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Datum: 12.07.2019 11:00 - 12:00
Ort: Max-Planck-Institut für ausländisches und internationales Strafrecht, Günterstalstraße 73, 79100 Freiburg im Breisgau
Ansprechperson: Dr. Carolin Hillemanns
Email: c.hillemanns@mpicc.de
Veranstaltet von: IMPRS REMEP & MPICC

Au­t­hor-meets-cri­tic ses­si­on: 12:00 – 13:00 | Dis­cussant: Esther Ear­bin (PhD Can­di­da­te, In­ter­na­tio­nal Max Planck Re­se­arch School on Re­ta­lia­ti­on, Me­dia­ti­on and Pu­nis­h­ment; PhD­net Ex­ter­nal Re­pre­sen­ta­ti­ve; PhD­net Ge­ne­ral Se­cre­ta­ry Max Planck So­cie­ty)


Der Vor­trag ist öf­fent­lich, um ei­ne form­lo­se An­mel­dung wird ge­be­ten.

The penal pro­vi­si­ons of the Ger­man Co­py­right Act (§§ 106 ff. Ur­hG) are clas­sic pro­vi­si­ons of sup­ple­men­ta­ry cri­mi­nal law. Be­ha­vi­or pro­hi­bi­ted by the Co­py­right Act is pu­nis­ha­ble un­der the­se re­gu­la­ti­ons. The Co­py­right Act is pri­ma­ri­ly ci­vil law. It main­ly re­gu­la­tes ci­vil law claims, in par­ti­cu­lar in­junc­ti­ve re­li­ef and claims for da­ma­ges. Apart from that, ho­we­ver, it al­so de­fi­nes when a co­py­righ­ted work exists and what is to be un­der­stood by re­pro­duc­ti­on, dis­tri­bu­ti­on or com­mu­ni­ca­ti­on of the work to the pu­blic. Fur­ther­mo­re, the con­di­ti­ons un­der which such an ac­ti­on is per­mis­si­ble or pro­hi­bi­ted find their re­gu­la­ti­on.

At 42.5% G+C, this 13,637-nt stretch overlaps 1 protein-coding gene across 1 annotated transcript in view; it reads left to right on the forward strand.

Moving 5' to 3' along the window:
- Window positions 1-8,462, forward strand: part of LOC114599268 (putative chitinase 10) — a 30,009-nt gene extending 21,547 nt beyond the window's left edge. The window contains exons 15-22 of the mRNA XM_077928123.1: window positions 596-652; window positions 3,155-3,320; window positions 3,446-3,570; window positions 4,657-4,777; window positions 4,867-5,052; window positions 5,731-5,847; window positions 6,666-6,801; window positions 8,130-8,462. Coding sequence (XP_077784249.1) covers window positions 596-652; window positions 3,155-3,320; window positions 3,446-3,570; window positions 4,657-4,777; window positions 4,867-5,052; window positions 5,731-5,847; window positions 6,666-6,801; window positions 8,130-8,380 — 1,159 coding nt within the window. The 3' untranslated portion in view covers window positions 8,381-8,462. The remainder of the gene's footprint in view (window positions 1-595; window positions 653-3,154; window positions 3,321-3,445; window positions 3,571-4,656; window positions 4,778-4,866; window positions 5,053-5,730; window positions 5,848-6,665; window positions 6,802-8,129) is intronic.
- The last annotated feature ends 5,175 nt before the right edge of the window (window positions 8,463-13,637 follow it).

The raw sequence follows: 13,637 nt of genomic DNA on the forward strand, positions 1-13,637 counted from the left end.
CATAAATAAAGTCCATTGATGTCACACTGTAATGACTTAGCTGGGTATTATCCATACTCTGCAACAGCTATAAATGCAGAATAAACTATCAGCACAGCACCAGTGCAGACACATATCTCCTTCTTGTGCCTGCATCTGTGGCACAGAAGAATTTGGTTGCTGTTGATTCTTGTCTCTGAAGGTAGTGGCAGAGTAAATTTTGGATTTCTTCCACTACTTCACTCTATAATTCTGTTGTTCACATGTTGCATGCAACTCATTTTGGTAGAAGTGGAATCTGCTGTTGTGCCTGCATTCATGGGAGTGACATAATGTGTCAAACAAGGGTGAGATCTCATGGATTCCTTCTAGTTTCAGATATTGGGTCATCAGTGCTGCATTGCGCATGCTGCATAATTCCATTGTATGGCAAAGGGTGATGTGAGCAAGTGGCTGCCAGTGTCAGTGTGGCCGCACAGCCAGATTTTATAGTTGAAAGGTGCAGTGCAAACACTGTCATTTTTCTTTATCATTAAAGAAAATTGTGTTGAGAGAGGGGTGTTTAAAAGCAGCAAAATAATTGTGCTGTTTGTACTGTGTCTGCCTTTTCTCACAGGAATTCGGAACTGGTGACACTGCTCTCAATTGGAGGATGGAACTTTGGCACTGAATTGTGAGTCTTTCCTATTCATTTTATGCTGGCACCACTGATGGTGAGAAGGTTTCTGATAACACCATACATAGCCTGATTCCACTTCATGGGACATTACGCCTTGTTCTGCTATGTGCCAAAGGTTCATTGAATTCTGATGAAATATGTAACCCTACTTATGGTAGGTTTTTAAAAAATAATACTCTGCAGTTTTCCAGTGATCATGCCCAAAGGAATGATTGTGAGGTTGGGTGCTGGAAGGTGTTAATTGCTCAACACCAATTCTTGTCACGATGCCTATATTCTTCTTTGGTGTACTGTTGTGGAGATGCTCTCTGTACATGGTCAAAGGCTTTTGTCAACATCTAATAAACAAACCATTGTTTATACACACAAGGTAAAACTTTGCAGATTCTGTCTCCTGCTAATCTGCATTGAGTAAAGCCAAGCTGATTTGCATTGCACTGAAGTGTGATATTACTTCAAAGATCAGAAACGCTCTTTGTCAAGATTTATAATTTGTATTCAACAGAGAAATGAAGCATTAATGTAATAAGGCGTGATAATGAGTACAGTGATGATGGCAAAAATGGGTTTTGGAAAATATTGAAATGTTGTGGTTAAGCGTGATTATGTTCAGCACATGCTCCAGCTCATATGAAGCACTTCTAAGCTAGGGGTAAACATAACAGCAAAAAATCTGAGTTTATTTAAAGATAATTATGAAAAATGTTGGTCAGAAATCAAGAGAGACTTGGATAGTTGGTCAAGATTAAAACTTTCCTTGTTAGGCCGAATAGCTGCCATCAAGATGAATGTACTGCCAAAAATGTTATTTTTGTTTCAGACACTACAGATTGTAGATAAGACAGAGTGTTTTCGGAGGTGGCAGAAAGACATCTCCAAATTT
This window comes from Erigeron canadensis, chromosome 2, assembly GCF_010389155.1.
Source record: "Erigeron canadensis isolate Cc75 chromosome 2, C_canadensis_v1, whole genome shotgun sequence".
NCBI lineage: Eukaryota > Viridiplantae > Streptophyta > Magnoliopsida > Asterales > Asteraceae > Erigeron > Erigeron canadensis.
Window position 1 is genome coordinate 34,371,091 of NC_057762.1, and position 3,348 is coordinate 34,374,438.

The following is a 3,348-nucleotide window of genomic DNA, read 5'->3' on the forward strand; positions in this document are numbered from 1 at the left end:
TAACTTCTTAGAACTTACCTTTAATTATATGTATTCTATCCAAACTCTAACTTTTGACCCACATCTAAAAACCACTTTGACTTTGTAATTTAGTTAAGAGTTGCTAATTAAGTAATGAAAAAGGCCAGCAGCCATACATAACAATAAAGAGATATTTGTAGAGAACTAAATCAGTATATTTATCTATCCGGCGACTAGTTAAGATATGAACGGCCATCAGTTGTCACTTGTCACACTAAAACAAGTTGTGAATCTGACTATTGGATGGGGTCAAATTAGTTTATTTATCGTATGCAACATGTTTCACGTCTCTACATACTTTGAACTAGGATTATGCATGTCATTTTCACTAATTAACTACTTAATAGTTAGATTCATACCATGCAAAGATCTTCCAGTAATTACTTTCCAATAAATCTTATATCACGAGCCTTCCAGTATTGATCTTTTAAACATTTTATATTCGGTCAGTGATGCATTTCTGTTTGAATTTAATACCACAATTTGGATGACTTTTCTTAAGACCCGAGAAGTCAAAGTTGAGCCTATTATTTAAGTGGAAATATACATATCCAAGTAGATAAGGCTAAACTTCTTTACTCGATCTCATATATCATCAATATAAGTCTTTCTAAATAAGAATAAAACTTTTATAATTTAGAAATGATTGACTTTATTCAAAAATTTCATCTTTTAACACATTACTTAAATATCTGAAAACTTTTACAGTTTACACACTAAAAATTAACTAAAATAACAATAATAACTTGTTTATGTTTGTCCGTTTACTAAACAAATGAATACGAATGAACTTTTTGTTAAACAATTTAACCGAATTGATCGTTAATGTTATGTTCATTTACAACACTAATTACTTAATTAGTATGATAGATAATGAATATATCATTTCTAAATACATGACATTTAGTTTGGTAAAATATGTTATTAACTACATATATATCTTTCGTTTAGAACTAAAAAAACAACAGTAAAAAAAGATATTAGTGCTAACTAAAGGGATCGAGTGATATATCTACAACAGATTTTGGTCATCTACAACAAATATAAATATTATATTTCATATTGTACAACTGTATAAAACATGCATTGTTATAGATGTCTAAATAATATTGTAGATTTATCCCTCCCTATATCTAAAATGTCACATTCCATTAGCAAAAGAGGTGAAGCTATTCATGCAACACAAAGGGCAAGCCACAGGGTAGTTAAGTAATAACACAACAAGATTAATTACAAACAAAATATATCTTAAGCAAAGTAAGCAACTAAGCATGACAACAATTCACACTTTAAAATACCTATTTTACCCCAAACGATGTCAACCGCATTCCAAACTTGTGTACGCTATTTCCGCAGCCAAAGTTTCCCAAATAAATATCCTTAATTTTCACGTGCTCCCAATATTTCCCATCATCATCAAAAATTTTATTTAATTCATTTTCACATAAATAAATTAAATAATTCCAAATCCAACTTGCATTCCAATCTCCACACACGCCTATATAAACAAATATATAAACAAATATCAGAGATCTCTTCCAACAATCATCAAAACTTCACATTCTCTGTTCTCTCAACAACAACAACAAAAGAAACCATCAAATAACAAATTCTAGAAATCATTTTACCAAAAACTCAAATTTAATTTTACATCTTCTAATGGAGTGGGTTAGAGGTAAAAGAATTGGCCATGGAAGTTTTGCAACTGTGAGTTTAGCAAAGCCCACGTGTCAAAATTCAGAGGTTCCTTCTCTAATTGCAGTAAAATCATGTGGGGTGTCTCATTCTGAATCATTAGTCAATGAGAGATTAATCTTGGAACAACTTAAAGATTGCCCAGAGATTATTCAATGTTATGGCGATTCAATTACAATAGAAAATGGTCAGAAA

If the­re is an – un­der ci­vil law – pro­hi­bi­ted act, the be­ha­vi­or is re­gu­lar­ly pu­nis­ha­ble. In this re­spect, the cri­mi­nal pro­vi­si­ons of co­py­right law are “ac­ces­so­ry to ci­vil law”. The con­cept of the co­py­righ­ted work and the acts of re­pro­duc­ti­on, dis­tri­bu­ti­on and pu­blic com­mu­ni­ca­ti­on as well as the ca­ses “per­mit­ted by law” are go­ver­ned by the un­der­ly­ing ci­vil law pro­vi­si­ons. Ne­vert­he­less, ci­vil law dis­pu­tes over co­py­right is­su­es are fre­quent, but cri­mi­nal con­vic­ti­ons are ra­re. This is as­to­nis­hing, sin­ce one could as­s­u­me that any ci­vil sen­tence for co­py­right in­frin­ge­ment is fol­lo­wed by a cor­re­spon­ding cri­mi­nal con­vic­ti­on. Why this is not the ca­se will be ad­dres­sed in this lec­ture. First­ly, the prac­ti­ce of cri­mi­nal con­vic­ti­ons will be ana­ly­zed, and it will be as­ked why they ra­re­ly oc­cur. Se­cond­ly, “breakthroughs” of ci­vil law ac­ces­so­ri­ness will be ex­ami­ned, which can lead to the fact that cri­mi­nal law and ci­vil law fall apart. In a third part, re­fe­rence will be ma­de to de le­ge fe­ren­da con­si­de­ra­ti­ons.